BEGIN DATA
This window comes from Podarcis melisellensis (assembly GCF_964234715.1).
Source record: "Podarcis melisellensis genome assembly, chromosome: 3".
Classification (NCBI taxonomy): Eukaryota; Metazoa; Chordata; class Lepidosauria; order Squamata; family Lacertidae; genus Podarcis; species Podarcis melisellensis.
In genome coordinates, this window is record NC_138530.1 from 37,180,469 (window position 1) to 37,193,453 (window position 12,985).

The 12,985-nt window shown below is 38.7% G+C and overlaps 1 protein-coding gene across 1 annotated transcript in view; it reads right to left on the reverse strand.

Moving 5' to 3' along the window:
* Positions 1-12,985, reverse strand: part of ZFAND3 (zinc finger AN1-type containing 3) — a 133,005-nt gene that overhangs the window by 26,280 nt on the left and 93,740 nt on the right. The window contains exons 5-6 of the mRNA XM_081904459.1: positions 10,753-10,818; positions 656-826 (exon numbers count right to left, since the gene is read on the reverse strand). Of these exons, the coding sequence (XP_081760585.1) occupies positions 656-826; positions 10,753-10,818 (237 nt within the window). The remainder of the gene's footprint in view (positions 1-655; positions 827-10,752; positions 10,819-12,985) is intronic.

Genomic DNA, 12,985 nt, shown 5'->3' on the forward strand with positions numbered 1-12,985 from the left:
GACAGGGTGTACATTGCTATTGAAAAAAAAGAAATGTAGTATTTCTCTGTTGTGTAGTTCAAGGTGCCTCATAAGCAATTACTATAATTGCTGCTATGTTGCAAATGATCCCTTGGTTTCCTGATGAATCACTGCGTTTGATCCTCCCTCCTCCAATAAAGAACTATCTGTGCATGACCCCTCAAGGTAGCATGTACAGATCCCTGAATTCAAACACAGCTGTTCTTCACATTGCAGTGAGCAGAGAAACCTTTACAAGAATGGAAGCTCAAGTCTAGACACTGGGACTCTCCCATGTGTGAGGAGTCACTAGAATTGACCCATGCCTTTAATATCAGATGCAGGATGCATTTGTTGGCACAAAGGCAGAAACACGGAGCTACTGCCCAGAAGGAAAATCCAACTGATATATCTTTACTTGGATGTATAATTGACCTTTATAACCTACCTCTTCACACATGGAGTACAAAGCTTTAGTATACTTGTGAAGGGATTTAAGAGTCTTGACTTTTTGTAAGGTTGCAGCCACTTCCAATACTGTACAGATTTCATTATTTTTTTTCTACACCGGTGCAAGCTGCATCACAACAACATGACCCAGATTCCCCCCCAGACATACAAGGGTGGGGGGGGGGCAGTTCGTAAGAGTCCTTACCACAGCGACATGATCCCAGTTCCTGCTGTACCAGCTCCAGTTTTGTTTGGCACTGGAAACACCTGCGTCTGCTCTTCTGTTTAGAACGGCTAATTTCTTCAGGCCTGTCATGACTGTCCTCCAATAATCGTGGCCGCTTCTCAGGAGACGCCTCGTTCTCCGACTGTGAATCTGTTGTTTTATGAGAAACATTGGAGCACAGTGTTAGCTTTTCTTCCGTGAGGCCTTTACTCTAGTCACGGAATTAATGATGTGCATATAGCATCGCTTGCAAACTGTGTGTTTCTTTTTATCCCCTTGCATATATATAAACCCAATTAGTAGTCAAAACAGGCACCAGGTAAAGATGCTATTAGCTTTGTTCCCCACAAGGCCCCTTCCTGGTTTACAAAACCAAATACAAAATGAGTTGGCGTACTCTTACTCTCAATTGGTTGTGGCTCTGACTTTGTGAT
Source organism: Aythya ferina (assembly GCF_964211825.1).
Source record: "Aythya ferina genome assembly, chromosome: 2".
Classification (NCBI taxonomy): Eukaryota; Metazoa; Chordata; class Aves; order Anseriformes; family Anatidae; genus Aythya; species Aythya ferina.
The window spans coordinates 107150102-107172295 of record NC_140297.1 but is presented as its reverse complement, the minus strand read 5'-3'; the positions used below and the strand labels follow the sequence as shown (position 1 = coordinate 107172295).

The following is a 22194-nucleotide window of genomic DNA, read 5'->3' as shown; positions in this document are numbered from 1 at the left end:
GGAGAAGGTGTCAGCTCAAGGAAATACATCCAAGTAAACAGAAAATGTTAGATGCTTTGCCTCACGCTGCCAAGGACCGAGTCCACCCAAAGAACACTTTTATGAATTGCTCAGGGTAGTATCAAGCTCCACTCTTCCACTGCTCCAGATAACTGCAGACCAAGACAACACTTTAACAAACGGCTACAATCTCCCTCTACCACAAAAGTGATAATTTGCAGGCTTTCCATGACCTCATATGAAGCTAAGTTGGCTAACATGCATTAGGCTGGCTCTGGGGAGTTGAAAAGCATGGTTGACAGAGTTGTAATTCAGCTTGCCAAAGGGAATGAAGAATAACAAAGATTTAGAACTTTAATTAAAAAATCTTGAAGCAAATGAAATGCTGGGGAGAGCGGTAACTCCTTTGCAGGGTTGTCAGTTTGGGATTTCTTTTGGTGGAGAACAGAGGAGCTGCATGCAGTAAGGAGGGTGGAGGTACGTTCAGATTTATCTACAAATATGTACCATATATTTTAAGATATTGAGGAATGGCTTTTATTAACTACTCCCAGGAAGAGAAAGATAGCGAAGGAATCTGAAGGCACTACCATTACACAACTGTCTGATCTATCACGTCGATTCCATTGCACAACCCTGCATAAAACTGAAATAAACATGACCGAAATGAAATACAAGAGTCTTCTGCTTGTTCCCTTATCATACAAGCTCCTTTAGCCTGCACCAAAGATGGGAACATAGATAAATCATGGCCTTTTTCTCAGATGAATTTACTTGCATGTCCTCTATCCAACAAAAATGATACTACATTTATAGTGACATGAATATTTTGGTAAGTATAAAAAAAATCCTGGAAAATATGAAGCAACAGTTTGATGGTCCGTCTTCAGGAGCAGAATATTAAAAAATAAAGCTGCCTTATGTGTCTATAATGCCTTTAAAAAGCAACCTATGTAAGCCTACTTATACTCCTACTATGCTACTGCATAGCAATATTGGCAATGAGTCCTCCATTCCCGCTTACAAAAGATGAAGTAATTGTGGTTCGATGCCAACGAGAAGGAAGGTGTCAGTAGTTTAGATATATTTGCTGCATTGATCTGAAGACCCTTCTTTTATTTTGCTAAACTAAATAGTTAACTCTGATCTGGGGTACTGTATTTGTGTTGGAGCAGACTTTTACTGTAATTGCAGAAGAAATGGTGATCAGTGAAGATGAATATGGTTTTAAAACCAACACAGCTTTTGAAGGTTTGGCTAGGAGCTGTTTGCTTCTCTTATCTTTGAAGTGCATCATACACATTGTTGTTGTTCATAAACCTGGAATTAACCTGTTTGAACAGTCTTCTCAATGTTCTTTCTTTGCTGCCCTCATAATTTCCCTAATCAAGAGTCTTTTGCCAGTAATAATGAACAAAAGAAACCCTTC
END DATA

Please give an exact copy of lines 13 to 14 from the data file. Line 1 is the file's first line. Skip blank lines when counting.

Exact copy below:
The window spans coordinates 107150102-107172295 of record NC_140297.1 but is presented as its reverse complement, the minus strand read 5'-3'; the positions used below and the strand labels follow the sequence as shown (position 1 = coordinate 107172295).

The following is a 22194-nucleotide window of genomic DNA, read 5'->3' as shown; positions in this document are numbered from 1 at the left end: